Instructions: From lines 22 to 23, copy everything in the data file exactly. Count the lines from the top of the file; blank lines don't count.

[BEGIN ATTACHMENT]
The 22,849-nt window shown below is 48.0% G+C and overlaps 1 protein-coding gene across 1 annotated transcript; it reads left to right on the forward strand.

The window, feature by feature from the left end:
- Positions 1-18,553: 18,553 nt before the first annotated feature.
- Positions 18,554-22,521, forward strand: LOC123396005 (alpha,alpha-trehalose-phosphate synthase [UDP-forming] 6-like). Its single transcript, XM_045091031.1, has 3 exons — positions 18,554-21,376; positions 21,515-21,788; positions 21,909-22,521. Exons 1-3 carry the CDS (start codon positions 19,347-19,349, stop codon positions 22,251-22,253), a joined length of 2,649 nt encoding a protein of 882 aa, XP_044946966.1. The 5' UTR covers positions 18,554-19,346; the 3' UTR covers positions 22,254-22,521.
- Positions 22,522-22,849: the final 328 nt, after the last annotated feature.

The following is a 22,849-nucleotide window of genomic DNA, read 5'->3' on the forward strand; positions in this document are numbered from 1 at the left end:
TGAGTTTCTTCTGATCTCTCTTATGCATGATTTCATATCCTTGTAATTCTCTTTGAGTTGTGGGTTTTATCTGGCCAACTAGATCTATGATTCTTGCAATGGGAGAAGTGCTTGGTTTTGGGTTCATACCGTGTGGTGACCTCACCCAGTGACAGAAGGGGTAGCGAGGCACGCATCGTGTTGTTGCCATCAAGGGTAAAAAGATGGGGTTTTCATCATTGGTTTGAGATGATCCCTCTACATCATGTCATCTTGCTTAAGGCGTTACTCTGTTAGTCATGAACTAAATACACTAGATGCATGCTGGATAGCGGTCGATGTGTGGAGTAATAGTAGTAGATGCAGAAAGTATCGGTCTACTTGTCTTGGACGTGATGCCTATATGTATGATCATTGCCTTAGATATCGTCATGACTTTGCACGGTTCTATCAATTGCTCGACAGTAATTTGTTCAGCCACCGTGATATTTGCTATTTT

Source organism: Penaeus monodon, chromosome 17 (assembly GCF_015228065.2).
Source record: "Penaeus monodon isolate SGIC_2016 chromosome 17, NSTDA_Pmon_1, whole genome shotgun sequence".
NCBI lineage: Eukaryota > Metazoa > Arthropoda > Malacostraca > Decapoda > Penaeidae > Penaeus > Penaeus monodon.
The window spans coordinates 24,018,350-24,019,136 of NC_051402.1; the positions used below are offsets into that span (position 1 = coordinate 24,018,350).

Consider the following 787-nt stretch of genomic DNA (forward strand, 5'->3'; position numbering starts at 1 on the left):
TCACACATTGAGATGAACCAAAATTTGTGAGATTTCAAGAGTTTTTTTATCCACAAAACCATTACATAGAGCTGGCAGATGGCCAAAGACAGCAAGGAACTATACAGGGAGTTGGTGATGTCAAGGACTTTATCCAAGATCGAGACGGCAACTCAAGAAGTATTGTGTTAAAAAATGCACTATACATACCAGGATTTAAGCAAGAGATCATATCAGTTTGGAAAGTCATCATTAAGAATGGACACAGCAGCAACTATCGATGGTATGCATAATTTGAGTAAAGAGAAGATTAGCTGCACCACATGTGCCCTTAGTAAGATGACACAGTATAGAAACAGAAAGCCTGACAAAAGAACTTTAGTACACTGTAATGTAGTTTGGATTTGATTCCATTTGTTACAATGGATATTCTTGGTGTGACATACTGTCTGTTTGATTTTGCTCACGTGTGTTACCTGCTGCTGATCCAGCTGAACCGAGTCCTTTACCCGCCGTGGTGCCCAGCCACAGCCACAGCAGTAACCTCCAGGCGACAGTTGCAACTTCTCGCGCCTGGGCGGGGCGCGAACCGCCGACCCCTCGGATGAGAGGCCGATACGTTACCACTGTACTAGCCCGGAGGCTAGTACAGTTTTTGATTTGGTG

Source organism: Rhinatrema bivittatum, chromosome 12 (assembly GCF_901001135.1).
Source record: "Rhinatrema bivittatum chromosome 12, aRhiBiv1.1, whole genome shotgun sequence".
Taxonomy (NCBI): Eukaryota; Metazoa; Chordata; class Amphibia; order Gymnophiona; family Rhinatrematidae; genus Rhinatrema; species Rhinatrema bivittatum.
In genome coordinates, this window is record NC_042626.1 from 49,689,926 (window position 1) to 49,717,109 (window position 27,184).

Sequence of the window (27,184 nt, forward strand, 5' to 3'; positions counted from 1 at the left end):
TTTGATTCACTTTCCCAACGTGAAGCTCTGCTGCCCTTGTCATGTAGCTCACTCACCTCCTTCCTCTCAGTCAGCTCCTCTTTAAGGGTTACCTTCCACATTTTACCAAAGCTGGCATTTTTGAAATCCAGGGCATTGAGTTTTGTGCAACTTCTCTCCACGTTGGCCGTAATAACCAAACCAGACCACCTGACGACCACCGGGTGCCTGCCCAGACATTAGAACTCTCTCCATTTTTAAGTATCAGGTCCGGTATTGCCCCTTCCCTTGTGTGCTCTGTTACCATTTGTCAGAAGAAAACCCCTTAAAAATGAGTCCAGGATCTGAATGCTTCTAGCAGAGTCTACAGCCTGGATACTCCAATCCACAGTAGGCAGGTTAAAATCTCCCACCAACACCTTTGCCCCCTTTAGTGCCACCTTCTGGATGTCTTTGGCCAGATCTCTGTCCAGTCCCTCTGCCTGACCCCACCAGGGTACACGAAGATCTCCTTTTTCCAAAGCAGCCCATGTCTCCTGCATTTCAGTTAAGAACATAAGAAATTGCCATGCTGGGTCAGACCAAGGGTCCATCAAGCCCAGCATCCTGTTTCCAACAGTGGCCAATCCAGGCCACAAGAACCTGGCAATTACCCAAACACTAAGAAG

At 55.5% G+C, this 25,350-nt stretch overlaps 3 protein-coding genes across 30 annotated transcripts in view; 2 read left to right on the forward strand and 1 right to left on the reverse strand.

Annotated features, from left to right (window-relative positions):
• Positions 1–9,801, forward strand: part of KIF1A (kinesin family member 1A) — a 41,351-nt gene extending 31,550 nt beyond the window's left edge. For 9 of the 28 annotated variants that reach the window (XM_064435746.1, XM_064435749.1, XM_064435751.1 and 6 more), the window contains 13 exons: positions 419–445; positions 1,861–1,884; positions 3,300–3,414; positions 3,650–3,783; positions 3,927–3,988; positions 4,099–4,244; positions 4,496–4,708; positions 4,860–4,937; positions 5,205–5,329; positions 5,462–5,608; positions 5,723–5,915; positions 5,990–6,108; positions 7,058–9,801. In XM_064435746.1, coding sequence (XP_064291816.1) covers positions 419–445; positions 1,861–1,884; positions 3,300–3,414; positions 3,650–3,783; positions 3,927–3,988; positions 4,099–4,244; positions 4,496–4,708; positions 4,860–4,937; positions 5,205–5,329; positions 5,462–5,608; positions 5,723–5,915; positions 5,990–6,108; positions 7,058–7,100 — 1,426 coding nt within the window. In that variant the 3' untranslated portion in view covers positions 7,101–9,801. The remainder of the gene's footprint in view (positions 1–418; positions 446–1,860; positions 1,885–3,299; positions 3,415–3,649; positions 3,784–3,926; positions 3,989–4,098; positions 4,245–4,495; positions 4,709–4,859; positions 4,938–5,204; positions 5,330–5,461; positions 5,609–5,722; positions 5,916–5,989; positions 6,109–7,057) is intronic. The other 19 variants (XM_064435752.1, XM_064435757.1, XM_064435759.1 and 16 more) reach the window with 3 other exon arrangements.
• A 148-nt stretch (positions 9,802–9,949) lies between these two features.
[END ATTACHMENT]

• Positions 1–9,801, forward strand: part of KIF1A (kinesin family member 1A) — a 41,351-nt gene extending 31,550 nt beyond the window's left edge. For 9 of the 28 annotated variants that reach the window (XM_064435746.1, XM_064435749.1, XM_064435751.1 and 6 more), the window contains 13 exons: positions 419–445; positions 1,861–1,884; positions 3,300–3,414; positions 3,650–3,783; positions 3,927–3,988; positions 4,099–4,244; positions 4,496–4,708; positions 4,860–4,937; positions 5,205–5,329; positions 5,462–5,608; positions 5,723–5,915; positions 5,990–6,108; positions 7,058–9,801. In XM_064435746.1, coding sequence (XP_064291816.1) covers positions 419–445; positions 1,861–1,884; positions 3,300–3,414; positions 3,650–3,783; positions 3,927–3,988; positions 4,099–4,244; positions 4,496–4,708; positions 4,860–4,937; positions 5,205–5,329; positions 5,462–5,608; positions 5,723–5,915; positions 5,990–6,108; positions 7,058–7,100 — 1,426 coding nt within the window. In that variant the 3' untranslated portion in view covers positions 7,101–9,801. The remainder of the gene's footprint in view (positions 1–418; positions 446–1,860; positions 1,885–3,299; positions 3,415–3,649; positions 3,784–3,926; positions 3,989–4,098; positions 4,245–4,495; positions 4,709–4,859; positions 4,938–5,204; positions 5,330–5,461; positions 5,609–5,722; positions 5,916–5,989; positions 6,109–7,057) is intronic. The other 19 variants (XM_064435752.1, XM_064435757.1, XM_064435759.1 and 16 more) reach the window with 3 other exon arrangements.
• A 148-nt stretch (positions 9,802–9,949) lies between these two features.